Myofascial Release in London

Myofascial release is considered a neuromuscular technique since research is showing how its effects are due to nervous system reflexes.

Effects like softening of the muscles, mobilising and freeing up of the connective tissue are a reaction from the stimulation of specialised receptors housed in the fascia.

It is a useful therapy for dealing with all sorts of restiction in the muscles and tissues, it has an amazing capacity for relieving muscle pain, and can help restore postural imbalances.

Myofascial Release

Myofascial release therapy involves pressure on the body tissues in a specific direction, slowly building up to a point of resistance. The pressure is then maintained and the tissue allowed to relax, effectively releasing tension in the muscle unit.

It is currently thought that the directional pressure applied induces the peripheral nervous system to release the muscle. It can be effective in any problem featuring tight muscle tissue, and is very effective in relieving myofascial (i.e. muscular) pain.

We often use active participation of the clients while performing this technique in order that they become more aware of their bodies and ways of moving.

The movement is initially guided, but clients often instinctively find movements which feel good and are encouraged to use them.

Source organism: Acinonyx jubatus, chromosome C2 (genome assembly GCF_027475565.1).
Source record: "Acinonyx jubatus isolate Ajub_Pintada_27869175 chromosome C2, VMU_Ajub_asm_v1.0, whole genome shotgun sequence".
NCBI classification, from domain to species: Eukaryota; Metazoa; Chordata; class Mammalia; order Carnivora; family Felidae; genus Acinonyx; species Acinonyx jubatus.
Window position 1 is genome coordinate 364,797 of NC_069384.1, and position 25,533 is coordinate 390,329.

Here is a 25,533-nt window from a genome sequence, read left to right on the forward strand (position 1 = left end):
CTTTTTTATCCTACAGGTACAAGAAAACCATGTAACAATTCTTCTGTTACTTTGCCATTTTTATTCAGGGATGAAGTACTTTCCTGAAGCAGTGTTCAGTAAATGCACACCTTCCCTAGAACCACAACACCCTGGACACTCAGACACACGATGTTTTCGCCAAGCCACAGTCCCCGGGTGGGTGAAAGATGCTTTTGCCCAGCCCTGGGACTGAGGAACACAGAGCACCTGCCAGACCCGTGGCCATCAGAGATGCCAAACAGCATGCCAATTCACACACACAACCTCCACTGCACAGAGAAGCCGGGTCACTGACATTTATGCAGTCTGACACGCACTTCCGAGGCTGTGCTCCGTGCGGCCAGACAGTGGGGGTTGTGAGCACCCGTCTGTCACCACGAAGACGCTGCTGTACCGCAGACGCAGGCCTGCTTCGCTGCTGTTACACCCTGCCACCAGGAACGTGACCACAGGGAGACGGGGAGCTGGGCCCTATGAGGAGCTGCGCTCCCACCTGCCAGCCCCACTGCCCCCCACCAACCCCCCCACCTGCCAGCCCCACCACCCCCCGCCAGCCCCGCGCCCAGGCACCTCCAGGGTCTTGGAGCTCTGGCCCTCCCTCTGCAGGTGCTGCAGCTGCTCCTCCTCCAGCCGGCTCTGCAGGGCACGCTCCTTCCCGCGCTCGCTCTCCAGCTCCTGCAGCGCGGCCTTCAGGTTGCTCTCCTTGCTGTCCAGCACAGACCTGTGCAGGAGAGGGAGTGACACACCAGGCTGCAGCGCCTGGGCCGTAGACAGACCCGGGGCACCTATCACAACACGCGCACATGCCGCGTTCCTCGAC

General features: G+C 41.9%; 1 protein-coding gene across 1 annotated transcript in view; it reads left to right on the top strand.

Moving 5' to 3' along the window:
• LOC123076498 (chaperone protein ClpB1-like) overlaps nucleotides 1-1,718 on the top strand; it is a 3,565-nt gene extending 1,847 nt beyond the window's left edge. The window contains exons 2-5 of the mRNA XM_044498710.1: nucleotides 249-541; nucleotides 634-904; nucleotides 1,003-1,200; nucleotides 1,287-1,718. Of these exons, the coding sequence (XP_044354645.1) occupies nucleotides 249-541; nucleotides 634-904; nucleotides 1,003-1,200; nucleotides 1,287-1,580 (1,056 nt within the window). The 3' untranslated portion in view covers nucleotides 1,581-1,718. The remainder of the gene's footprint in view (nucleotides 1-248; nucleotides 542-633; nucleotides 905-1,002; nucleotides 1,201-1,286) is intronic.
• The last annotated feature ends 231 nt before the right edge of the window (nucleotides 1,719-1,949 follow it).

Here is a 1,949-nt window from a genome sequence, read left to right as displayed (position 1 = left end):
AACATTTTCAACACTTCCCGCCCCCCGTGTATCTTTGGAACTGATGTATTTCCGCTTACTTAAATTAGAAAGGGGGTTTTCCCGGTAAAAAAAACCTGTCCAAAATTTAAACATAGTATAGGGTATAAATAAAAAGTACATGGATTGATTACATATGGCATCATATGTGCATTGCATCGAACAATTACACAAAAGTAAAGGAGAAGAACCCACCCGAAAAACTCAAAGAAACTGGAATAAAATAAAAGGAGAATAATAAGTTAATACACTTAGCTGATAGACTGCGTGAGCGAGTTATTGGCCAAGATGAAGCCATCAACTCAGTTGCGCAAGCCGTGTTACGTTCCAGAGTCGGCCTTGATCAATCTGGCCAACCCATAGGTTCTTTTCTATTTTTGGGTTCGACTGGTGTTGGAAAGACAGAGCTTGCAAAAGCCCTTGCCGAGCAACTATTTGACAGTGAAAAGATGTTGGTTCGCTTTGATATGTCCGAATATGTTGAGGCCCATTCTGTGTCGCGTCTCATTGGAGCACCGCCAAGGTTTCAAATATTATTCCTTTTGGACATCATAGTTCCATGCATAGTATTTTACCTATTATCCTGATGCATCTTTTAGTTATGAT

Movement also helps the release of the tight tissues by encouraging blood flow and stimulating new movement patterns. This crosses over into what are called active release techniques.

Myofascial Release Therapy

Myofascial release techniques have grown and developed from the work of Ida Rolf in the 1920’s who called her therapy structural integration, but which was labelled Rolfing after her. There are a number of styles and schools of this work.

For Myofascial Release Therapy in London WC1 click here 

References and further reading:

  • Myers, T (2009) Anatomy Trains: Myofascial meridians for manual and movement therapists London, Churchill Livingstone.
  • Schleip, R (2006) Fascial plasticity: a new neurological explanation Journal of Bodywork and Movement Therapies.
  • Schultz, R.L. & Feitis R. (1996) The Endless Web: Fascial anatomy and physical reality, Berkeley, North Atlantic Books.